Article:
Pranking Black Friday

Raise consciousness about the silliness of the Black Friday ritual — do anything but shop.

This time last year, Cathy O’Neil and I traded emails about the US’s annual orgy of consumerism. I promised her an article for her Mathbabe blog, which I still owe her, and we wondered how to raise consciousness about the silliness of the Black Friday ritual.

I remembered something a friend and I did back in grad school: we waited in line for movies. And that was it — we went to downtown Palo Alto, picked the movie theater with the longest line (this when the homogeneous corporate 87-screen chainplexes were just getting started), and waited in the line. We had no intention of watching the movie, so if the person in back of us was at all anxious, we’d let them cut in front. And we’d explain “we’re just waiting in line; we’re not seeing the movie anyway, so go ahead — it’s cool.” People thought this was strange, or funny, or whatever. When we got to the ticket counter, we excused ourselves and went back to the end of the line, or maybe to another theater; I don’t remember.

I’m no longer going to get up at midnight to wait in line for the local Walmart to open its doors, but I’d like to know that someone did this, and in the process, raised awareness of our addiction to consumerism, raised of awareness of workers who aren’t paid adequately. Sing Christmas Carols. Sing Channukah songs. Sing old Beatles tunes. Sing Atheist Carols, if anyone has written any. Do anything but shop.

And I’d like to hear any other ideas about pranking this most ridiculous of national rituals.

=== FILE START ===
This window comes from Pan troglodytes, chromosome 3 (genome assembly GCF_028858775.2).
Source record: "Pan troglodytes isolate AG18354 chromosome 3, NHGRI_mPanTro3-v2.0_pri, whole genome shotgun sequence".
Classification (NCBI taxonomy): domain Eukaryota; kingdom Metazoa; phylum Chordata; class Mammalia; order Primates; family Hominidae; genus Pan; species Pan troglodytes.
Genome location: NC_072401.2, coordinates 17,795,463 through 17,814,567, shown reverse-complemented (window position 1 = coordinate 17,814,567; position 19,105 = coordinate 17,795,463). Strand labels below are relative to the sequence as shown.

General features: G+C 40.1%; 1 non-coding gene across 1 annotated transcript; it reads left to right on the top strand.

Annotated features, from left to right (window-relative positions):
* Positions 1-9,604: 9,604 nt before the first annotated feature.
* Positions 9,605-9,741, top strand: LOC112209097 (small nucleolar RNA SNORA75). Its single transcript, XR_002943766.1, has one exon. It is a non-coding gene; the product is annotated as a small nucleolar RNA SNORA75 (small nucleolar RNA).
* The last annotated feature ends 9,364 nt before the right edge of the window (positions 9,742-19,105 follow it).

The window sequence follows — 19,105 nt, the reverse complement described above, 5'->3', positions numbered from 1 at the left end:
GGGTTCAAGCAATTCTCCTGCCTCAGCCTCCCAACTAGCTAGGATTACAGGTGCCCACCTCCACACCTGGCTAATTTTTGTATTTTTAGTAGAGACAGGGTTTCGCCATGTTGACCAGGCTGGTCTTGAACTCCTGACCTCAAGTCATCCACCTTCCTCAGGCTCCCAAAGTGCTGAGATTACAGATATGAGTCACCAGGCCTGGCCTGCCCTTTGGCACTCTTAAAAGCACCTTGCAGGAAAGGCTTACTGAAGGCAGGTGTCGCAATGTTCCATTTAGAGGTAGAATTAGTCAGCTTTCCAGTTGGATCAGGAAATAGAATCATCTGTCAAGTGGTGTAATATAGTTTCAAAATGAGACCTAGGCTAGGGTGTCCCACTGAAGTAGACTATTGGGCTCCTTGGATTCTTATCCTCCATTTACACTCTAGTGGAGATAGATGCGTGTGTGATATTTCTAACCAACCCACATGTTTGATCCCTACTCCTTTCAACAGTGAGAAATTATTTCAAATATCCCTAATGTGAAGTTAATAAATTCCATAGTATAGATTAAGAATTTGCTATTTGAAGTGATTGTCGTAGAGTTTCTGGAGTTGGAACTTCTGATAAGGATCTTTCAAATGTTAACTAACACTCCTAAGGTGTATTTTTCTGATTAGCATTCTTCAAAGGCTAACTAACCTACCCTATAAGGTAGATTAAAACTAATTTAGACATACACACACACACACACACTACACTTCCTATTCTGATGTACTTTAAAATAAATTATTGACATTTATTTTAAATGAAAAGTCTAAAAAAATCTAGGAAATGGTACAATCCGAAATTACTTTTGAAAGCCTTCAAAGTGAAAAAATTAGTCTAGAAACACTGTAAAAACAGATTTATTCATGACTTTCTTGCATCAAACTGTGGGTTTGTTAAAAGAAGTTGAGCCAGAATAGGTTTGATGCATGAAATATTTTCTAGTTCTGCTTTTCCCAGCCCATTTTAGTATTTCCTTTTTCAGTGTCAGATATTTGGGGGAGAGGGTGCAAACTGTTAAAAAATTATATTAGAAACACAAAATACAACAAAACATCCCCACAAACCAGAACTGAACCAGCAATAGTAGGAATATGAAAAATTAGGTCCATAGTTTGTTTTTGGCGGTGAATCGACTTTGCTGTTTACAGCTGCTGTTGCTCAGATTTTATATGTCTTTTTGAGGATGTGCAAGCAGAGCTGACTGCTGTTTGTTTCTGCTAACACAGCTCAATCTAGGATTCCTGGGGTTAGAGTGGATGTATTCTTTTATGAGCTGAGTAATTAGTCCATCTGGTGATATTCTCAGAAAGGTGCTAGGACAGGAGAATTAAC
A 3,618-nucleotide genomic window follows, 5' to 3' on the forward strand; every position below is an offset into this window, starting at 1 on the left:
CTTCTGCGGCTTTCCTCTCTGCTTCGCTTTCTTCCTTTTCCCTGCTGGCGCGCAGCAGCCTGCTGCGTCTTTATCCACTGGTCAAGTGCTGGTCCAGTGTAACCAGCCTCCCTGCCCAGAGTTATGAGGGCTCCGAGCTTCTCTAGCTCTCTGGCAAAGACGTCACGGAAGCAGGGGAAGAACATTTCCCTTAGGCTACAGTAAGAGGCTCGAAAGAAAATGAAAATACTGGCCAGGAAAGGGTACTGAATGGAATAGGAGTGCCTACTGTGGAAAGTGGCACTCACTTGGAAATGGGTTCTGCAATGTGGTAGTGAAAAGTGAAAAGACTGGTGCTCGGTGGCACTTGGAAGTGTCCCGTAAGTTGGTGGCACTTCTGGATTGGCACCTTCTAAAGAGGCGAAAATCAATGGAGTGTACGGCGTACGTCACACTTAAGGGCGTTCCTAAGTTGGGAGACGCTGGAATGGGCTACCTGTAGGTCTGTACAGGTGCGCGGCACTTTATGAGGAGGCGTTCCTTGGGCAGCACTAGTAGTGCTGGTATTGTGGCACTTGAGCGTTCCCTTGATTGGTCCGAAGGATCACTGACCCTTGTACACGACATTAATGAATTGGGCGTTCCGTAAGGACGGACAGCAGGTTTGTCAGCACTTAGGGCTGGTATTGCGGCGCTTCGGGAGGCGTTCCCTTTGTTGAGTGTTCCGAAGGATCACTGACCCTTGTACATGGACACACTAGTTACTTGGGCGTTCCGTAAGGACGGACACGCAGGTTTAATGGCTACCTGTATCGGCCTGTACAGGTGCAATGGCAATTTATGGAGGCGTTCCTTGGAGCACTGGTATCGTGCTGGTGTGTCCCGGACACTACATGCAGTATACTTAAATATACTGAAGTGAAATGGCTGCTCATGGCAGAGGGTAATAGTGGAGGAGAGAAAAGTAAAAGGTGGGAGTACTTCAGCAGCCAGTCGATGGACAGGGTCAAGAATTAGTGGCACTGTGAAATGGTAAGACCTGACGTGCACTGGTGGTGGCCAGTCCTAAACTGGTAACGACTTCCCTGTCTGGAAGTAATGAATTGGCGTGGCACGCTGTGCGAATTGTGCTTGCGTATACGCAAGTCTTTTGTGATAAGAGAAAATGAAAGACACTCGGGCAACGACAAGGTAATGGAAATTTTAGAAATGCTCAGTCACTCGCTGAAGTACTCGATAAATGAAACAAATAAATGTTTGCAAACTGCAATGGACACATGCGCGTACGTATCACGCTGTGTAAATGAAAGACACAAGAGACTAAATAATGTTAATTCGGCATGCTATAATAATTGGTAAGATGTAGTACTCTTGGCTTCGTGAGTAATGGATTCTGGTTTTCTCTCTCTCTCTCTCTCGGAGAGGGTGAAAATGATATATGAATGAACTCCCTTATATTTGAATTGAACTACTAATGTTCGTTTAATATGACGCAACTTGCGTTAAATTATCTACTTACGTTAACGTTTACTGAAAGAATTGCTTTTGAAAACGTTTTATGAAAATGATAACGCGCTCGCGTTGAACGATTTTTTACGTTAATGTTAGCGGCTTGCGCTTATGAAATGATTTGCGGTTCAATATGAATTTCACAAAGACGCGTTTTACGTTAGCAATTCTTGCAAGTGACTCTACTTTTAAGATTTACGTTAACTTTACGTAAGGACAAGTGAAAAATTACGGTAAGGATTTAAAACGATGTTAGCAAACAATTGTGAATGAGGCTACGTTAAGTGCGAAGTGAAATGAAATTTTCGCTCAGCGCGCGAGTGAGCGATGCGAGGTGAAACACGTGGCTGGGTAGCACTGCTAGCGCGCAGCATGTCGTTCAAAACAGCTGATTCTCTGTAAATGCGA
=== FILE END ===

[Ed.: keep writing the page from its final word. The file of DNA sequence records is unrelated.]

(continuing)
• http://onaprsc.com.vn/ onapthanh

    I’m no longer going to get up at midnight to wait in line for the local
    Walmart to open its doors, but I’d like to know that someone did this,
    and in the process, raised awareness of our addiction to consumerism On ap Standa On ap Lioa

  • drewish

    You should look into Buy Nothing Day. They been holding all sorts of fun protests for at least 10 years mocking the absurdity of Black Friday.

  • http://ComplexDiagrams.com/ Noah Iliinsky

    In Seattle we have the fine tradition of Buy More Stuff. Responses to it vary widely, based on the audience member.

    http://www.huffingtonpost.com/ming-holden/the-message-is-simple-buy_b_377707.html

    • Mike Loukides

      I like “buy more stuff.” Definitely a +1.

  • Obbie Z

    I enthusiastically concur with the spirit of this article. What bothers me even more this year is the disturbing trend of chains moving this shopping orgy to Thanksgiving day itself, depriving underpaid workers of a day to spend with their families.

    It would warm my heart if a mass boycott developed against all businesses engaged in this practice. That is, any store (other than the convenience stores that never close anyway) that opens on Thanksgiving is boycotted for the ENTIRE holiday season.

  • vavsrhsu

    Typical yuppie/hipster rant. Many people don’t have the kind of money that techies have and they need to plan carefully for every purchase. Many people need to save money on these sales because they don’t have enough extra cash to get by. Only yuppie/hipsters fail to realize this because they’ve got the money to spend on $12 lattes or $4000 bicycles that come with only one gear. This is an argument of privilege.